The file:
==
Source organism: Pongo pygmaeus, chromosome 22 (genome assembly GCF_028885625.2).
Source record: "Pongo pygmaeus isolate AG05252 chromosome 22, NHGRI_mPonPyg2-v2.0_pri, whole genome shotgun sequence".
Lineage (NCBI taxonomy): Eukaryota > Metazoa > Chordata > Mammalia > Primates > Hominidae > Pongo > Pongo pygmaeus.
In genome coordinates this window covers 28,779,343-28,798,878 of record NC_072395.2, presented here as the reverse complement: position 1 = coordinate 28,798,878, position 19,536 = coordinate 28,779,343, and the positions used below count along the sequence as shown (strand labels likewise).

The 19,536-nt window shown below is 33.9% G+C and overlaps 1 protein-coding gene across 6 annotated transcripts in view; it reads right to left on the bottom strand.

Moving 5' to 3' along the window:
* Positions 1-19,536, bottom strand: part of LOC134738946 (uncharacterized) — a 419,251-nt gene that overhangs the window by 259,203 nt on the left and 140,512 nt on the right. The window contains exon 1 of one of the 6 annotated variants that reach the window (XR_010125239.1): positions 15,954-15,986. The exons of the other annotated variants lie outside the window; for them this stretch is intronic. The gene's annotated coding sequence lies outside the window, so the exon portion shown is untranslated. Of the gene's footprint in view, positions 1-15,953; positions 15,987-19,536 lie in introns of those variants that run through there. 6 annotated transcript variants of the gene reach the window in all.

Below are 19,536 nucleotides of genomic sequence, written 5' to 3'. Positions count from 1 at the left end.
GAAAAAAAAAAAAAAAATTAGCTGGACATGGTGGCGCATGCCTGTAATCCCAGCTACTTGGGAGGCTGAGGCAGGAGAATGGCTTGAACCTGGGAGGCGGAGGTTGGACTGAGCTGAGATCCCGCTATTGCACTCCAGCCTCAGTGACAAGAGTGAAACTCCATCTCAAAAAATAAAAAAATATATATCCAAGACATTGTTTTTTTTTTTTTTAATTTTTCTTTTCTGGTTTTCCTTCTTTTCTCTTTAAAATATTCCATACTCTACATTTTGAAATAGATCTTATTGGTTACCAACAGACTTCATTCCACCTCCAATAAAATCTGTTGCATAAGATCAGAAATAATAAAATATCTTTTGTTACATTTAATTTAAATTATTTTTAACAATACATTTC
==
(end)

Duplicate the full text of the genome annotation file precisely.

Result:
Source organism: Pongo pygmaeus, chromosome 22 (genome assembly GCF_028885625.2).
Source record: "Pongo pygmaeus isolate AG05252 chromosome 22, NHGRI_mPonPyg2-v2.0_pri, whole genome shotgun sequence".
Lineage (NCBI taxonomy): Eukaryota > Metazoa > Chordata > Mammalia > Primates > Hominidae > Pongo > Pongo pygmaeus.
In genome coordinates this window covers 28,779,343-28,798,878 of record NC_072395.2, presented here as the reverse complement: position 1 = coordinate 28,798,878, position 19,536 = coordinate 28,779,343, and the positions used below count along the sequence as shown (strand labels likewise).

The 19,536-nt window shown below is 33.9% G+C and overlaps 1 protein-coding gene across 6 annotated transcripts in view; it reads right to left on the bottom strand.

Moving 5' to 3' along the window:
* Positions 1-19,536, bottom strand: part of LOC134738946 (uncharacterized) — a 419,251-nt gene that overhangs the window by 259,203 nt on the left and 140,512 nt on the right. The window contains exon 1 of one of the 6 annotated variants that reach the window (XR_010125239.1): positions 15,954-15,986. The exons of the other annotated variants lie outside the window; for them this stretch is intronic. The gene's annotated coding sequence lies outside the window, so the exon portion shown is untranslated. Of the gene's footprint in view, positions 1-15,953; positions 15,987-19,536 lie in introns of those variants that run through there. 6 annotated transcript variants of the gene reach the window in all.

Below are 19,536 nucleotides of genomic sequence, written 5' to 3'. Positions count from 1 at the left end.
GAAAAAAAAAAAAAAAATTAGCTGGACATGGTGGCGCATGCCTGTAATCCCAGCTACTTGGGAGGCTGAGGCAGGAGAATGGCTTGAACCTGGGAGGCGGAGGTTGGACTGAGCTGAGATCCCGCTATTGCACTCCAGCCTCAGTGACAAGAGTGAAACTCCATCTCAAAAAATAAAAAAATATATATCCAAGACATTGTTTTTTTTTTTTTTAATTTTTCTTTTCTGGTTTTCCTTCTTTTCTCTTTAAAATATTCCATACTCTACATTTTGAAATAGATCTTATTGGTTACCAACAGACTTCATTCCACCTCCAATAAAATCTGTTGCATAAGATCAGAAATAATAAAATATCTTTTGTTACATTTAATTTAAATTATTTTTAACAATACATTTC